BEIJING (Reuters) - China supports Iran’s membership of the Shanghai Cooperation Organisation (SCO) security bloc, jointly led by China and Russia, and the subject will be discussed at the group’s summit this week, a senior diplomat said on Monday.
The SCO refused to initiate Iran’s accession last year despite a request from Russia which backs Tehran’s bid, indicating possible divisions between Beijing and Moscow.
Iran has long knocked at SCO’s door and Russia has argued that with Western sanctions against Tehran lifted, it could finally become a member of the bloc which also includes four ex-Soviet Central Asian republics.
Assistant Chinese Foreign Minister Li Huilai said Iran is an observer at the SCO and has for a long time “proactively participated” in its activities and has made positive contributions to the SCO’s development.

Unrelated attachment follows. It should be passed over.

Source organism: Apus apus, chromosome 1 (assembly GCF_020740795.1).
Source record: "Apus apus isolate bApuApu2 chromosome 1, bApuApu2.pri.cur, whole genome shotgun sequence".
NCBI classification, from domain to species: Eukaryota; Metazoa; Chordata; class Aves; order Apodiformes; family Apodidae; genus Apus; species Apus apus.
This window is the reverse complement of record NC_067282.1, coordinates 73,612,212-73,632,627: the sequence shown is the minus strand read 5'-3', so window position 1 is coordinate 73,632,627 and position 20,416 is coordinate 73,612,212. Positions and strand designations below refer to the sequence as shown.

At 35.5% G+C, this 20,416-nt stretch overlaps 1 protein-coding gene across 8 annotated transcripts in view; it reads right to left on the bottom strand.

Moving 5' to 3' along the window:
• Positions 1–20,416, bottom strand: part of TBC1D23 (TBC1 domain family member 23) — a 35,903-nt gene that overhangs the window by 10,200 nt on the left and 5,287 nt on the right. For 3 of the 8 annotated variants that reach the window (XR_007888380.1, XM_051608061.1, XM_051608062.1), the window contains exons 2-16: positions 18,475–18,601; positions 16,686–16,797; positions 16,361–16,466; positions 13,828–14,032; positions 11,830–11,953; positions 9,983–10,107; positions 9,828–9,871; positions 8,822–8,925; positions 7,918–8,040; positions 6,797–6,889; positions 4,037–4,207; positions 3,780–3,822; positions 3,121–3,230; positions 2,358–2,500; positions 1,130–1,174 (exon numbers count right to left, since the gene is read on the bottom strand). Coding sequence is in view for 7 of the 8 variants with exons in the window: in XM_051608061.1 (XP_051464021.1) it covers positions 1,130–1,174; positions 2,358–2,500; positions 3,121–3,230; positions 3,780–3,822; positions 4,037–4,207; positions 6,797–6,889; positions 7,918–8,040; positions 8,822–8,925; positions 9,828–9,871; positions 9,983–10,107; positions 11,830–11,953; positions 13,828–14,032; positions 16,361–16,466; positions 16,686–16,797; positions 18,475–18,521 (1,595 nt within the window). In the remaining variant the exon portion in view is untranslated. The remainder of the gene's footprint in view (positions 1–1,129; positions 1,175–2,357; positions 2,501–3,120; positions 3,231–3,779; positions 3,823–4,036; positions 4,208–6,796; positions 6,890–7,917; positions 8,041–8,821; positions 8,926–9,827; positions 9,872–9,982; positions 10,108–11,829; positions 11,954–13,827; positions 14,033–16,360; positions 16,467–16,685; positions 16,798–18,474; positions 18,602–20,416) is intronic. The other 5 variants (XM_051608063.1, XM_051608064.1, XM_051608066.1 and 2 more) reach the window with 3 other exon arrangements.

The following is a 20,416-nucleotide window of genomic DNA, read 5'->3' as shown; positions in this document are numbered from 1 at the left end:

“China highly appraises this. China welcomes and supports Iran’s wish to become a formal member of the SCO,” he told reporters, ahead of the summit in Kazakh capital Astana which President Xi Jinping will attend.
“I think that at this meeting all sides will continue to conscientiously study the issue of Iran becoming a member on the basis of the SCO’s relevant rules and consensus through consultations.”
China has close economic and diplomatic ties with Tehran, and was also instrumental in pushing through a landmark 2015 deal to curb Iran’s nuclear programme.
Li said that Pakistan and India will formally join the bloc as members at the summit, saying that the grouping’s attraction to others and its influence continues to grow.
“More and more countries have said they hope to become dialogue partners, observers or formal members of the SCO. China welcomes countries who want to and who meet the conditions to apply to become members, observers or dialogue partners.”
China said in November it was willing to consider any application from NATO-member Turkey to join the SCO, after Turkish President Tayyip Erdogan said his country could join.
China, Russia, Kazakhstan, Kyrgyzstan, Tajikistan and Uzbekistan formed the SCO in 2001 to fight threats posed by radical Islam and drug trafficking from neighbouring Afghanistan.
Reporting by Ben Blanchard; Editing by Michael Perry
Our Standards: The Thomson Reuters Trust Principles.